Report criticises design faults at new £200m HMP Oakwood ‘super prison’

HMP Oakwood

A £200m newly-built prison has been slammed by the prisons watchdog after its inspection of the facility uncovered serious design faults.

The report by the Independent Monitoring Board into HMP Oakwood, a privately-run prison near Wolverhampton, identified a number of serious design faults.

The facility, run by G4S, is the UK’s newest privately-run jail.

It was designed by architect Pick Everard for the Ministry of Justice (MoJ), with Kier the main contractor and Faithful + Gould the project manager.

The report said building work was still ongoing at the prison when it opened in April 2012, with cells still to be fitted out, and that contractors had been “continually in the prison dealing with deficiencies and are not expected to complete remedial work until later in 2013”.

The report said “a number of the issues” identified with the design and layout of the prison were the consequence of “cost-cutting initiatives being implemented after the original design specification was agreed”.

The report was particularly critical of the design of the main hub areas for the prison staff, which it said “have no natural light [and] limited air circulation or air conditioning”. It said this meant the areas became “very stuffy”.

“Access to staff toilets is directly from the central hub area and [is] not conducive to the existing poor air quality within the hub office,” the report added.

It said stairwells were not adequately covered by CCTV, which meant they had become locations “where incidents are occurring”.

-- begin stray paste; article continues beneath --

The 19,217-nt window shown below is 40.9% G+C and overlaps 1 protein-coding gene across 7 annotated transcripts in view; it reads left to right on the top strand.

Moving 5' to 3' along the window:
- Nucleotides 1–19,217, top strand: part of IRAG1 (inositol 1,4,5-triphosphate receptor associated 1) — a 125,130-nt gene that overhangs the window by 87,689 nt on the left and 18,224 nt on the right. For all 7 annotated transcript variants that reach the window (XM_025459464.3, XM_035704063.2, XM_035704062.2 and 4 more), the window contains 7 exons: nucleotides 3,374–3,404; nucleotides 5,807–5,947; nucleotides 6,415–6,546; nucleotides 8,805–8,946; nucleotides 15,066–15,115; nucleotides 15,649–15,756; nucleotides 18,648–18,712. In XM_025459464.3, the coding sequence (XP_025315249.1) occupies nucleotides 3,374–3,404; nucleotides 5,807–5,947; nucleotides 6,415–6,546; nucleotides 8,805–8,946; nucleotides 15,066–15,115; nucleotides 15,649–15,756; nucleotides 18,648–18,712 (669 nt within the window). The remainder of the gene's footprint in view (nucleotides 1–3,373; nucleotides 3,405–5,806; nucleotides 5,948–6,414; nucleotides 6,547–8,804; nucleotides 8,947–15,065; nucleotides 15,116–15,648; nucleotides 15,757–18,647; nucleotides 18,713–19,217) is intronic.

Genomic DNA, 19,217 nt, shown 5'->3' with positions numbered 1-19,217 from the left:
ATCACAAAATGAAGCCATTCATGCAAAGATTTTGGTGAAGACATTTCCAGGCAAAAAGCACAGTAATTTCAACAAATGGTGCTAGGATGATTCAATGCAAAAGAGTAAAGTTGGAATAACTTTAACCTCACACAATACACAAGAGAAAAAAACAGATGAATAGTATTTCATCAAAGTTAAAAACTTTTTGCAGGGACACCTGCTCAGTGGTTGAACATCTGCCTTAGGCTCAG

It said other problems included the “metal design of the buildings”, which meant the radio systems did not work properly throughout the facility with “many blackspots”.

It said to address this failing had required additional work costing £400,000.

It also highlighted that the prison had only one outer fence, rather than two, which meant accomplices were able to throw mobile phones, drugs and other items easily into the prison grounds. These were then retrieved by prisoners who had discovered that setting off fire alarms triggered the windows in the prison blocks to open, enabling them to “go fishing” for the contraband.

It also highlighted the poor quality of furniture in the prison, made of “light fibreboard”, which it said was “easy to break up when a prisoner is angry”. “Fragmented furniture has been used as a weapon against staff,” the report said.

Pick Everard, Faithful + Gould and Kier declined to comment, referring all enquiries to the MoJ.

An MoJ spokesperson said: “The MoJ was responsible for the original building design and imposed no ‘cost-cutting’ measures after the final contract award.”